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Racing scrum-half Hart set for move to Munster as Erasmus confirms talks

The Munster director of rugby indicated that the province is looking at a number of Irish-qualified players.

MUNSTER DIRECTOR OF rugby Rassie Erasmus has confirmed the province have spoken to James Hart about a move back to Ireland next season, although he says a deal has not yet been finalised.

Racing 92 scrum-half Hart is expected to join Munster this summer, just a year after moving to the Parisian club on a three-year contract from fellow Top 14 outfit Grenoble.

James Hart Hart joined Racing from Grenoble last summer. Source: Ryan Byrne/INPHO

The 25-year-old, who formerly played with Clontarf FC, has found his opportunities at Racing limited, with France international Maxime Machenaud and the promising Xavier Chauveau now ahead of him in the pecking order.

With Racing also expected to bring in scrum-half Teddy Iribaren from Brive at the end of the season, it is understood they are willing to release Hart from his contract two years early.

With Munster searching the market for Irish-qualified players and keen to add to their depth behind first-choice nine Conor Murray, they have engaged in discussions with Hart. It would now be a major surprise if Hart did not arrive in Limerick this summer.

Grenoble centre Chris Farrell, who is enjoying a superb campaign despite his club’s difficult time in the Top 14, is also set to join Munster this summer – as reported by The42 back in October.

Erasmus indicated that the province are also speaking to two other Irish-qualified players, one of whom is JJ Hanrahan – who is also understood to have agreed a return to Ireland.

“We are talking to a few Irish-qualified guys,” said Erasmus yesterday in UL. “Those two we did talk to and we are busy with some of them, and even another two guys.

“But sometimes for a player on that side, just by speculating before anything is done, dusted and definite – sometimes it can ruin a guy’s opportunities there.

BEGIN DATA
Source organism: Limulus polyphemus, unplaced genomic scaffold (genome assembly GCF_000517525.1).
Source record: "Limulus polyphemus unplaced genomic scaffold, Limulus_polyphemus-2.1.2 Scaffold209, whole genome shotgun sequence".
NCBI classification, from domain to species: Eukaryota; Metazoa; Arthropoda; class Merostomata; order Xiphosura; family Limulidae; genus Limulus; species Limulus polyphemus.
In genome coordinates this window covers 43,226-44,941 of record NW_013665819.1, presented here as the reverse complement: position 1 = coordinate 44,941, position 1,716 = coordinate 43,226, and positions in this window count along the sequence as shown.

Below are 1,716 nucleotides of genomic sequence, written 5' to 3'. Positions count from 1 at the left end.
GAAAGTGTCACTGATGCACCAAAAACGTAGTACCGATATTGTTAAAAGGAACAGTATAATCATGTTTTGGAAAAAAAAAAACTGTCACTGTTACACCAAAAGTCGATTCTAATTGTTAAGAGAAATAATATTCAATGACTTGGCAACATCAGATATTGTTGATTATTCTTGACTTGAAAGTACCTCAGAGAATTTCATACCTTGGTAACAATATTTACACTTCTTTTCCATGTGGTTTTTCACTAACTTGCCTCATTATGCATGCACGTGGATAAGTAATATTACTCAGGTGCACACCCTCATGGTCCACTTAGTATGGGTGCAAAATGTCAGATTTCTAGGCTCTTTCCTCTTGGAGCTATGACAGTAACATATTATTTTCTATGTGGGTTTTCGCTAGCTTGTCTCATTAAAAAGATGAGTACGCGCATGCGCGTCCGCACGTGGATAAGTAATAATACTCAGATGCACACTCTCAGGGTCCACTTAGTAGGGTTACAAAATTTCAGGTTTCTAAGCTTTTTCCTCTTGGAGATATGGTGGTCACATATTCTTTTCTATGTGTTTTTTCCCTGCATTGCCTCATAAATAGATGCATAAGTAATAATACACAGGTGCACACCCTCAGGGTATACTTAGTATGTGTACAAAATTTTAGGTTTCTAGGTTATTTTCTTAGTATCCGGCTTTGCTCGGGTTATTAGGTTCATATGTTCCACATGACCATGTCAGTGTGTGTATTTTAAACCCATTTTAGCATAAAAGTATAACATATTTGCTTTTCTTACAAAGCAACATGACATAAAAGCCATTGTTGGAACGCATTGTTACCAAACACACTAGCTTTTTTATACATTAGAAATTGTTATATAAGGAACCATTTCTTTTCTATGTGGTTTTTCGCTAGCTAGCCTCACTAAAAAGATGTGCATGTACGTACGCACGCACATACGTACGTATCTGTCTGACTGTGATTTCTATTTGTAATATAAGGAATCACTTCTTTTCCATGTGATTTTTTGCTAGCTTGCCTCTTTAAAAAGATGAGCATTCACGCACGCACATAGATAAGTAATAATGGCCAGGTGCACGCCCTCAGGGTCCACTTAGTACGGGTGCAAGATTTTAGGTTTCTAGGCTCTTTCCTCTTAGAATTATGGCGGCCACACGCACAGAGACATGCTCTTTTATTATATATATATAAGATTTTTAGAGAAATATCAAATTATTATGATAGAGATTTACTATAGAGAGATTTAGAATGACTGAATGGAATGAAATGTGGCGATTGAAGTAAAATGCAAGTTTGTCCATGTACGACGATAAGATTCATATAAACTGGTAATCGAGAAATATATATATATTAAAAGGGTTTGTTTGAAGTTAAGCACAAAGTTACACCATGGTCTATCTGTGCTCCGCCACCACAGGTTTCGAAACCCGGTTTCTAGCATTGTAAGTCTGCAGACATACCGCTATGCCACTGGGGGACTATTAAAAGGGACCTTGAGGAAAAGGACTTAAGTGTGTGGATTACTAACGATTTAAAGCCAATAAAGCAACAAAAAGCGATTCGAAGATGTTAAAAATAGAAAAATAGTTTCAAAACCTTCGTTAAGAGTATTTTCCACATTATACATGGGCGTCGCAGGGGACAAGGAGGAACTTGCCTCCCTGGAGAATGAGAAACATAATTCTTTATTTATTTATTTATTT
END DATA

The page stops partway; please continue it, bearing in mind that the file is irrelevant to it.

James Hart Hart previously spent four seasons with Grenoble. Source: James Crombie/INPHO

“Definitely not finalised and the moment we get done, or if it gets done, we will make an announcement on Chris and on James.”

Although Munster were allowed to renew South Africa international Jaco Taute’s loan deal until the end of the season, the IRFU are pushing them to look for Irish-qualified players as they build depth in their squad.

Bringing Irish players home from England and France is certainly a sensible policy for the union, although Erasmus said that Munster are the ones leading their recruitment drive in these cases.

“I can’t speak for other clubs but for us it’s more a case of player depth and where you may be struggling a little bit and who is coming through your academy system and experience wise, seeing now many are away on international duty and do you have enough depth,” said Erasmus.

“Then you put out, I wouldn’t say scouts, but your own people out there to help you analyse and making sure the guys will fit into the culture and your plan.

“Obviously, we discuss all that with the IRFU as soon as we zoom in on a player, if that’s the right word. I think it differs from province to province.”

A move back to Ireland will boost the international prospects of the likes of Hart, Farrell and Hanrahan, although the scrum-half will be playing back-up to perhaps Munster’s most important player in Conor Murray.

Munster’s Conor Murray Erasmus has been impressed with Murray's quality. Source: Inpho/Billy Stickland

Munster boss Erasmus has been delighted with Murray’s impact this season and compared him to South African legend Fourie du Preez, who he previously coached.

“For sheer potential and commitment and professionalism and size and speed and courage, I think he is right at his prime,” said Erasmus of Murray.

“Apart from the normal things that everybody sees – a great pass and a great box kick – I think he’s a very physical player and I didn’t expect that when I came here. Most of those talented guys seem to do the nice stuff well but he also seems to do the grafting stuff – the tackles, the breakdown ball, carrying and tackling big forwards.

“The physical side of things definitely impressed me.  And he’s almost always available, either for training sessions or matches. It’s not like he’s picking his matches like some guys I have coached before, who were world-class and the best in their position in the world or contenders, but they might be minding themselves a little bit more for their  provinces.

“On and off the field for us, he’s a leader and it’s a privilege to coach a guy like him.”

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